(KUTV) Flexible dieting, also known as the “If It Fits Your Macros” eating plan, calculates what you eat by focusing on three building blocks of nutrition.
“It gives you a total calorie number, but really it’s breaking down how many carbs, how many grams of protein, how many grams of fat that fit into the calorie goal,” says Ashley Hagensick, Sports Dietitian at TOSH – The Orthopedic Specialty Hospital.
This way of eating focuses on improving your body composition and because of that, is very high in protein.
“A normal person coming in needing protein recommendations, the recommendation is 0.8-1 gram per kilogram (of bodyweight). This diet is upwards of 1.8-2 grams per kilogram,” says Hagensick.
Some of the challenges of this diet include paying attention to portion sizes and always having a plan.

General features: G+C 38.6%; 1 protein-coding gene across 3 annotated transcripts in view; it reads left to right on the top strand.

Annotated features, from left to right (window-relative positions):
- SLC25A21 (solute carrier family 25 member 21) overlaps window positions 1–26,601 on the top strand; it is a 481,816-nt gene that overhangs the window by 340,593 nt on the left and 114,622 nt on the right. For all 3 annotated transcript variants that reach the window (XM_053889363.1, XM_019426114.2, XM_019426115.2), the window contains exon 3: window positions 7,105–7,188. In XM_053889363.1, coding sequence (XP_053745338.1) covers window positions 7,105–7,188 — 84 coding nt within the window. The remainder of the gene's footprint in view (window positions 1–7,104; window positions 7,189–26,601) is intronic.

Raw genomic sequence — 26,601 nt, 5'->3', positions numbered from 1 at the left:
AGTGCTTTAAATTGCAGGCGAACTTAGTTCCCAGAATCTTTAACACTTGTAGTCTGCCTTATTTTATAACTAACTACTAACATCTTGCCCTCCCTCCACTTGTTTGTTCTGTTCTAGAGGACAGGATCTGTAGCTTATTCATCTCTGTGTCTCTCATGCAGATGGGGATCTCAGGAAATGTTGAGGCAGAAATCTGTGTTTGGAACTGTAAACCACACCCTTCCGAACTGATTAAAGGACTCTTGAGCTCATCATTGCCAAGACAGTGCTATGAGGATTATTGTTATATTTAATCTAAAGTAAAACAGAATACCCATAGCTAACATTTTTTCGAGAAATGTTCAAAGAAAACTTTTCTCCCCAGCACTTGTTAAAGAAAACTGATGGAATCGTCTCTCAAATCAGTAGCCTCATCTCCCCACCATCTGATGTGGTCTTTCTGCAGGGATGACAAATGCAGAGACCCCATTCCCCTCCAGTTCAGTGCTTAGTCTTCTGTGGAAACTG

“This is something that could be hard if you’re going out to eat or trying to find something last minute. It can be hard to find something that has the right proportion of the macronutrients,” says Allison Kraft, Registered Dietitian at Intermountain Park City Hospital.
Just like any diet, flexible dieting can be done in a not-so-healthy way.
“Sometimes people might want to eat a donut and then they will maybe not have fruit during the day because that’s higher in carbs, even though it’s really good for us,” says Kraft.
A good thing about this diet is that you’re not eliminating food groups, but it does take a lot of planning, learning, and choosing quality foods your body needs.
“Nutrition is a big picture It’s not just about three numbers,” says Hagensick.
Before starting a diet like this, be sure to talk with your provider. If you have any underlying medical conditions such as diabetes or high cholesterol, this might not be the best diet for you or you might need to modify your numbers.